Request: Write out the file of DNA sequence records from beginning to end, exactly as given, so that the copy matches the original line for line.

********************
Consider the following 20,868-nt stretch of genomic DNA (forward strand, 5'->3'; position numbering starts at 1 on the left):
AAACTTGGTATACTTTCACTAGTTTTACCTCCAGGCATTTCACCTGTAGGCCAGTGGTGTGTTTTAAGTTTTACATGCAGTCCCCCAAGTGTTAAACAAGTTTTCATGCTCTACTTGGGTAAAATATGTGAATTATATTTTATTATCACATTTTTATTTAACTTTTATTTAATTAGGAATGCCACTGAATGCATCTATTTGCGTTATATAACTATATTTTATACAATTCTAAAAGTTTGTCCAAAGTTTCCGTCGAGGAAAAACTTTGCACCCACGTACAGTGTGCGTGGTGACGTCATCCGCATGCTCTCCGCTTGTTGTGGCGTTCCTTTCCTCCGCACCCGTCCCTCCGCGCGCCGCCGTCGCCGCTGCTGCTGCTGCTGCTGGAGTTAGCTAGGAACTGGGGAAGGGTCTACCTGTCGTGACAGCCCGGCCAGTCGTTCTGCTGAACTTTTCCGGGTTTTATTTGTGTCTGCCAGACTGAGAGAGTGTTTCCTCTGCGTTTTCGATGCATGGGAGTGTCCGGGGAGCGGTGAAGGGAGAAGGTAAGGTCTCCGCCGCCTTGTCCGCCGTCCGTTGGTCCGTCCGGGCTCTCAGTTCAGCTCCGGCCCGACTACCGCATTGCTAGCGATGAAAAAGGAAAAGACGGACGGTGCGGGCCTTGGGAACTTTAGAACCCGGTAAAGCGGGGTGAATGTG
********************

Consider the following 20,868-nt stretch of genomic DNA (forward strand, 5'->3'; position numbering starts at 1 on the left):
AAACTTGGTATACTTTCACTAGTTTTACCTCCAGGCATTTCACCTGTAGGCCAGTGGTGTGTTTTAAGTTTTACATGCAGTCCCCCAAGTGTTAAACAAGTTTTCATGCTCTACTTGGGTAAAATATGTGAATTATATTTTATTATCACATTTTTATTTAACTTTTATTTAATTAGGAATGCCACTGAATGCATCTATTTGCGTTATATAACTATATTTTATACAATTCTAAAAGTTTGTCCAAAGTTTCCGTCGAGGAAAAACTTTGCACCCACGTACAGTGTGCGTGGTGACGTCATCCGCATGCTCTCCGCTTGTTGTGGCGTTCCTTTCCTCCGCACCCGTCCCTCCGCGCGCCGCCGTCGCCGCTGCTGCTGCTGCTGCTGGAGTTAGCTAGGAACTGGGGAAGGGTCTACCTGTCGTGACAGCCCGGCCAGTCGTTCTGCTGAACTTTTCCGGGTTTTATTTGTGTCTGCCAGACTGAGAGAGTGTTTCCTCTGCGTTTTCGATGCATGGGAGTGTCCGGGGAGCGGTGAAGGGAGAAGGTAAGGTCTCCGCCGCCTTGTCCGCCGTCCGTTGGTCCGTCCGGGCTCTCAGTTCAGCTCCGGCCCGACTACCGCATTGCTAGCGATGAAAAAGGAAAAGACGGACGGTGCGGGCCTTGGGAACTTTAGAACCCGGTAAAGCGGGGTGAATGTG